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RUINS OF TIME
SIR MATTHEW HALE'S
HISTORY OF THE PLEAS OF THE CROWN
ANDREW AMOS, Esq.
DOWNING PROFESSOR OF THE LAWS OF ENGLAND IN THE UNIVERSITY OF CAMBRIDGE,
AND LATE MEMBER OF THE SUPREME COUNCIL OF INDIA.
V. AND R. STEVENS, AND G. S. NORTON,
26, BELL YARD, LINCOLN'S INN:
CAMBRIDGE: DEIGHTON, BELL AND CO.
PRINCIPAL object of the present publication,
is to contribute a few results of experience and reflection towards the adoption of a Code of Criminal Law, by which is herein meant, a consolidation conjointly of the Common Law, and of the Statute Law with its judicial constructions, according to a scientific arrangement, terminating all controverted questions, and expressed in a manner suitable to legislation of the present day; together with such amendments as are obviously dictated by justice and expediency.
As a consolidation of the entire Statute-Book is calculated to divert the attention of Parliament from the urgent occasion that, in the opinion of many, exists for a Code of Criminal Law, it may be pertinent, at the present juncture, to inquire, whether the two measures be not, for the most part, distinct from each other? and whether one must be nipped in the bud until the other be full blown?
With regard to Statutes alien to the subject of Criminal Law, it seems apparent that their consolidation can be of little or no use towards the structure of a Penal Code; whilst the previous Consolidation of the entire Statute-Book, containing from fifteen thousand to twenty thousand statutes, (either general, or including
general clauses,) though conducted on the meanest principles, must delay the Criminal Code to an inconvenient period, even if it may not be said of an undertaking to consolidate all the Statutes, in a fragmentary way, within two years, "the learned gentleman doth profess too much, methinks."1
It is superfluous to inquire, whether a Consolidation of Criminal Statutes, apart from the rest of the StatuteBook, be a necessary or expedient preliminary to a Penal Code, because that consolidation has been already substantially executed by the Legislature. Acts passed purposely for consolidating and amending the Criminal Statutes concerning all the ordinary classes of offences, have left almost a sinecure for the Consolidator of the present day. For example, as regards a specimen of the operation in progress which has recently been exhibited, viz., “An Act for consolidating the Statutes concerning Offences against the Person," there was passed, in the reign of George IV. an Act in which all the Statutes then in force that had ever been passed on that subject down to its own date, were either repealed or consolidated. By that Consolidating Act of George IV., sixty-one Statutes were wholly or partially deprived of force: and, in consequence, when Lord St Leonards' Bill upon the same subject was framed and revised with painful circumspection, it was found that, after the alluvion of a quarter of a century, dating from the Consolidating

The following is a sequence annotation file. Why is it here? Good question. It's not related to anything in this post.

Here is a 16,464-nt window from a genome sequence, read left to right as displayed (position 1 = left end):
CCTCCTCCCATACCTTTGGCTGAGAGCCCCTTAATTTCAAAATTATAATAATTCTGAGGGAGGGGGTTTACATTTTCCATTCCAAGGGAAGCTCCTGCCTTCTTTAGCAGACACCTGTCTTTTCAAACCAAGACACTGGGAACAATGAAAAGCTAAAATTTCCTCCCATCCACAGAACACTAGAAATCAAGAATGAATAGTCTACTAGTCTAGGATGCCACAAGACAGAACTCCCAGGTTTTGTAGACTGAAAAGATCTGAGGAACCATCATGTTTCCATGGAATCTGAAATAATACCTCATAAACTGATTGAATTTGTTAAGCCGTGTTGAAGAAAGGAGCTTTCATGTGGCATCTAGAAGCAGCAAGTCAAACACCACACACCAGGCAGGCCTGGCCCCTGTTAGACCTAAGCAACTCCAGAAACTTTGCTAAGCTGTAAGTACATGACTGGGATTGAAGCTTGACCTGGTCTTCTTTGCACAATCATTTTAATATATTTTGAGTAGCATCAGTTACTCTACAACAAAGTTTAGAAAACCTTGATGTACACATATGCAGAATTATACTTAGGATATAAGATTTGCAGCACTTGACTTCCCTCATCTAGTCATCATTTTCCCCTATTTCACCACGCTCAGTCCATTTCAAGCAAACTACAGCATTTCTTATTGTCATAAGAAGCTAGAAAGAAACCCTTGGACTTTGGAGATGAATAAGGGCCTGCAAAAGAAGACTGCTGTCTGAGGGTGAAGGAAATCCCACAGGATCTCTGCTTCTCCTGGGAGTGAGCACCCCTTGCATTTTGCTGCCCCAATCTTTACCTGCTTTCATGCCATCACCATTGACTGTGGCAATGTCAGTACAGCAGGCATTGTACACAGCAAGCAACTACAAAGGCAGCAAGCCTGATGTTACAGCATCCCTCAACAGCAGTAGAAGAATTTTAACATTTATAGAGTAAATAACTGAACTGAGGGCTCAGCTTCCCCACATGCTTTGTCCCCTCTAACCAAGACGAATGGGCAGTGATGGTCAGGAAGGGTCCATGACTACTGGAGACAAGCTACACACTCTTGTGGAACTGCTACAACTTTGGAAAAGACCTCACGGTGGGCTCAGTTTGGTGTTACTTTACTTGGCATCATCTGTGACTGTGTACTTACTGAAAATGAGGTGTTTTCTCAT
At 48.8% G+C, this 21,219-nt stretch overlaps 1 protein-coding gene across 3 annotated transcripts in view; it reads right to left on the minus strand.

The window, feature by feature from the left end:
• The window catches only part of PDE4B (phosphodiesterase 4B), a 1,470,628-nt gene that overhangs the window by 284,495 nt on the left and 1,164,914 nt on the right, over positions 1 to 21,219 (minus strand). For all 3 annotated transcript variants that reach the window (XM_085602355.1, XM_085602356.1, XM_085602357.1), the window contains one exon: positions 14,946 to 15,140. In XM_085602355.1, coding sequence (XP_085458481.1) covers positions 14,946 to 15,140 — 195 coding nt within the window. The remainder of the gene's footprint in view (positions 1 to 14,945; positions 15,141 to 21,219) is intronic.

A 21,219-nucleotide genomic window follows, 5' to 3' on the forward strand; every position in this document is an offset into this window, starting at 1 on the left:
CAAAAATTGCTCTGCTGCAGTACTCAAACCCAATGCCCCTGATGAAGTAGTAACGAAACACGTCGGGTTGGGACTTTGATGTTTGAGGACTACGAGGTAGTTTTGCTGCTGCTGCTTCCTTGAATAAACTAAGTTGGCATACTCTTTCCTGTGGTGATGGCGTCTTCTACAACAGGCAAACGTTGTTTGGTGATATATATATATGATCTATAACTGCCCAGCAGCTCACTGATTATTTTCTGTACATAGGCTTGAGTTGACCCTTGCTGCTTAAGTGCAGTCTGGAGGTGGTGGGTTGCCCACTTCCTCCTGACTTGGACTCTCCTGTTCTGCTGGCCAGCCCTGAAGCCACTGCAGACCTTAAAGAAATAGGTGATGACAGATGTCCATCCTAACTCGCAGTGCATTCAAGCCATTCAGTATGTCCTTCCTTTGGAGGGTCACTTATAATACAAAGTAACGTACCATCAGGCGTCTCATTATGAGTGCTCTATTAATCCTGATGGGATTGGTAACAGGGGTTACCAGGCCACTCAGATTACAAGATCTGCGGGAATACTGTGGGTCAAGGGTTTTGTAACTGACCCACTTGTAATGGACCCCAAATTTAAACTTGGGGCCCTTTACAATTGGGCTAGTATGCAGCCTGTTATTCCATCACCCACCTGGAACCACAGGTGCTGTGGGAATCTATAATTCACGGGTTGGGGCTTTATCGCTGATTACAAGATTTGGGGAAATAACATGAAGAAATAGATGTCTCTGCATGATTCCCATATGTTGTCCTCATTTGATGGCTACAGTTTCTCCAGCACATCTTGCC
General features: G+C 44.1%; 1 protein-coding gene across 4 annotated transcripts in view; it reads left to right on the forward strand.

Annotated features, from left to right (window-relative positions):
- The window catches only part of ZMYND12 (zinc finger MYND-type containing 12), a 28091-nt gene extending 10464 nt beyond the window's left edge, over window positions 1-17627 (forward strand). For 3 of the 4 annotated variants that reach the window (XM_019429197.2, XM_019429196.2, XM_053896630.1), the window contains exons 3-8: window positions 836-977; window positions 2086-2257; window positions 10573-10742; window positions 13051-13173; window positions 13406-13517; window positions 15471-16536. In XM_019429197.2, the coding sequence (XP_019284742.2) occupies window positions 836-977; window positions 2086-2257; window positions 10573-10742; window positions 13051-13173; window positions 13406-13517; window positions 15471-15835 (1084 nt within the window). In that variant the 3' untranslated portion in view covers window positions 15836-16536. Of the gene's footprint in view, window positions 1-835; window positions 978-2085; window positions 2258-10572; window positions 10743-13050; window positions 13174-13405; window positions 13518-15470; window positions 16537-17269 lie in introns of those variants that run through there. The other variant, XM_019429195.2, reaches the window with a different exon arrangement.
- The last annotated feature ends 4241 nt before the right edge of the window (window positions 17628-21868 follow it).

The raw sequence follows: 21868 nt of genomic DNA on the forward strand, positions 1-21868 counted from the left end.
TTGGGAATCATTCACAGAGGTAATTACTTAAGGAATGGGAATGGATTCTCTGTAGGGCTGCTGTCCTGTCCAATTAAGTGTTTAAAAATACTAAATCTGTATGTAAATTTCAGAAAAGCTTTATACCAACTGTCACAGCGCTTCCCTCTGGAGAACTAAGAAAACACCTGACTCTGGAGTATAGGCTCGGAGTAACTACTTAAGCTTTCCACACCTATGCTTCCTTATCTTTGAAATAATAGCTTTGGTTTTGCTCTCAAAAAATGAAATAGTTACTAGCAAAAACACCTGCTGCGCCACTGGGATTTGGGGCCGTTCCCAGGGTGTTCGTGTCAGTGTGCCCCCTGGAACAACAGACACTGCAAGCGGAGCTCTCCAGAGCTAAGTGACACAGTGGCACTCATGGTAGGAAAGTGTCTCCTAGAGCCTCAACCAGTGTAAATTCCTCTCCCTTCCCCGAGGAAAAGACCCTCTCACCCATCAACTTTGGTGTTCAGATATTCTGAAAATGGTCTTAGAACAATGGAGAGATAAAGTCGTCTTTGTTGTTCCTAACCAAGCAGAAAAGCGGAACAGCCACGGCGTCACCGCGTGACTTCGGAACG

1 "In my judgment, if we were to proceed on the principle advocated by the honourable and learned gentleman, so far from completing the work in two years, it would not be completed in two centuries."-Speech of the Attorney General, Times, Feb. 15. The first Bill is not yet in the Press, March 18.
Act, the number of Statutes, of which any repeal, though it were of a single section, was required in order to consolidate the law, was only ten.' Athos had been sailed through; there was no occasion for another legal Xerxes.
It has been represented by very high authority in Parliament, that the Consolidation of the Statute-Book, and nothing but the whole Statute-Book, was a Novum Organum, for want of a discovery of which all plans for Codifying the Criminal Law had hitherto failed. But it is to be remembered, that Sir R. Peel's Consolidating Acts, that were passed in 1827, were founded on the Report of Dr Lushington's Committee of the House of Commons, delivered in 1822. The Organum Antiquum and not Novum has been available for upwards of a quarter of a century. And now, when it is inquired, what has the Consolidation of the Criminal Statutes done in furtherance of Codification? we are answered; nothing, because the Organum, unless it comprise, not merely Criminal Law, but the entire Statute-Book, will not work.
In remodelling the Statute-Book, it is to be observed, that there are two very distinct operations to be performed one, the consolidating of dispersed enactments in force, and making way for it by repealing what is to be more methodically re-enacted; the other, an eliminating of whatever has been or is repealed, or is
1 These repeals were chiefly occasioned by the mitigation of the punishment of death, in various cases, at the commencement of the present reign; the statutes accomplishing which change, as well as the Consolidating Act of the 9th Geo. IV. required repeal with a view to their re-enactment collectively, but almost totidem verbis.